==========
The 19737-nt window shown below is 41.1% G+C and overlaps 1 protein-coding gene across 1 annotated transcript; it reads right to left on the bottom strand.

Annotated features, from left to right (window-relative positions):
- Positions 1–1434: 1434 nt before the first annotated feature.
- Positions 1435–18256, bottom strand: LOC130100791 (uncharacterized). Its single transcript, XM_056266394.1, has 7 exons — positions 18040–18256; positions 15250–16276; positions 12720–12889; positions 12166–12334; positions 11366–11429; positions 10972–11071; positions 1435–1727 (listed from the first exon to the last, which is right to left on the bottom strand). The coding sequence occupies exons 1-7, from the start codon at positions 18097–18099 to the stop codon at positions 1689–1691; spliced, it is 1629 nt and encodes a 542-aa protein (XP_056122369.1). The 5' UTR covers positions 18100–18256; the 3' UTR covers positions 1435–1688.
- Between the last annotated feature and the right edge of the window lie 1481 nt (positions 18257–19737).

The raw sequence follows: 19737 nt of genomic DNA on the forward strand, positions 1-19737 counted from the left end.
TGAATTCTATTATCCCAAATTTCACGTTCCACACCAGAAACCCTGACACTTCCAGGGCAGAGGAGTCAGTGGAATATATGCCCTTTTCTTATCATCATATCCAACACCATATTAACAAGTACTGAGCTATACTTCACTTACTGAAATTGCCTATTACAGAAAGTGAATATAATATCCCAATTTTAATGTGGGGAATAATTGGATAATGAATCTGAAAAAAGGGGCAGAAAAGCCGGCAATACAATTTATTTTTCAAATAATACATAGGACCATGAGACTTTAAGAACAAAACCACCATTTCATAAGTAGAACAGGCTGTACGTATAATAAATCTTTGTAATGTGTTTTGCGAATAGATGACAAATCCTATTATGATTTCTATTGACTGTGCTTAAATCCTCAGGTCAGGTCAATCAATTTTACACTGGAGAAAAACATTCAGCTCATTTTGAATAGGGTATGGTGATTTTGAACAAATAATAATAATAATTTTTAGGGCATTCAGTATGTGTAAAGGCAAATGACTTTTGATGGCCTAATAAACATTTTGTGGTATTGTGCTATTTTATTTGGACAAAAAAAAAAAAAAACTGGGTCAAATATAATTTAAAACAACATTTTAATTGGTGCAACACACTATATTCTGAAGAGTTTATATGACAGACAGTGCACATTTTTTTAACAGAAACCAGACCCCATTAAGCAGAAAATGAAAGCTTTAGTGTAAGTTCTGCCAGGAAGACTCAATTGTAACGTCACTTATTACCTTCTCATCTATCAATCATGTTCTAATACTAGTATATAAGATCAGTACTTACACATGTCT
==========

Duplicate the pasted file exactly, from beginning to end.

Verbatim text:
The 19737-nt window shown below is 41.1% G+C and overlaps 1 protein-coding gene across 1 annotated transcript; it reads right to left on the bottom strand.

Annotated features, from left to right (window-relative positions):
- Positions 1–1434: 1434 nt before the first annotated feature.
- Positions 1435–18256, bottom strand: LOC130100791 (uncharacterized). Its single transcript, XM_056266394.1, has 7 exons — positions 18040–18256; positions 15250–16276; positions 12720–12889; positions 12166–12334; positions 11366–11429; positions 10972–11071; positions 1435–1727 (listed from the first exon to the last, which is right to left on the bottom strand). The coding sequence occupies exons 1-7, from the start codon at positions 18097–18099 to the stop codon at positions 1689–1691; spliced, it is 1629 nt and encodes a 542-aa protein (XP_056122369.1). The 5' UTR covers positions 18100–18256; the 3' UTR covers positions 1435–1688.
- Between the last annotated feature and the right edge of the window lie 1481 nt (positions 18257–19737).

The raw sequence follows: 19737 nt of genomic DNA on the forward strand, positions 1-19737 counted from the left end.
TGAATTCTATTATCCCAAATTTCACGTTCCACACCAGAAACCCTGACACTTCCAGGGCAGAGGAGTCAGTGGAATATATGCCCTTTTCTTATCATCATATCCAACACCATATTAACAAGTACTGAGCTATACTTCACTTACTGAAATTGCCTATTACAGAAAGTGAATATAATATCCCAATTTTAATGTGGGGAATAATTGGATAATGAATCTGAAAAAAGGGGCAGAAAAGCCGGCAATACAATTTATTTTTCAAATAATACATAGGACCATGAGACTTTAAGAACAAAACCACCATTTCATAAGTAGAACAGGCTGTACGTATAATAAATCTTTGTAATGTGTTTTGCGAATAGATGACAAATCCTATTATGATTTCTATTGACTGTGCTTAAATCCTCAGGTCAGGTCAATCAATTTTACACTGGAGAAAAACATTCAGCTCATTTTGAATAGGGTATGGTGATTTTGAACAAATAATAATAATAATTTTTAGGGCATTCAGTATGTGTAAAGGCAAATGACTTTTGATGGCCTAATAAACATTTTGTGGTATTGTGCTATTTTATTTGGACAAAAAAAAAAAAAAACTGGGTCAAATATAATTTAAAACAACATTTTAATTGGTGCAACACACTATATTCTGAAGAGTTTATATGACAGACAGTGCACATTTTTTTAACAGAAACCAGACCCCATTAAGCAGAAAATGAAAGCTTTAGTGTAAGTTCTGCCAGGAAGACTCAATTGTAACGTCACTTATTACCTTCTCATCTATCAATCATGTTCTAATACTAGTATATAAGATCAGTACTTACACATGTCT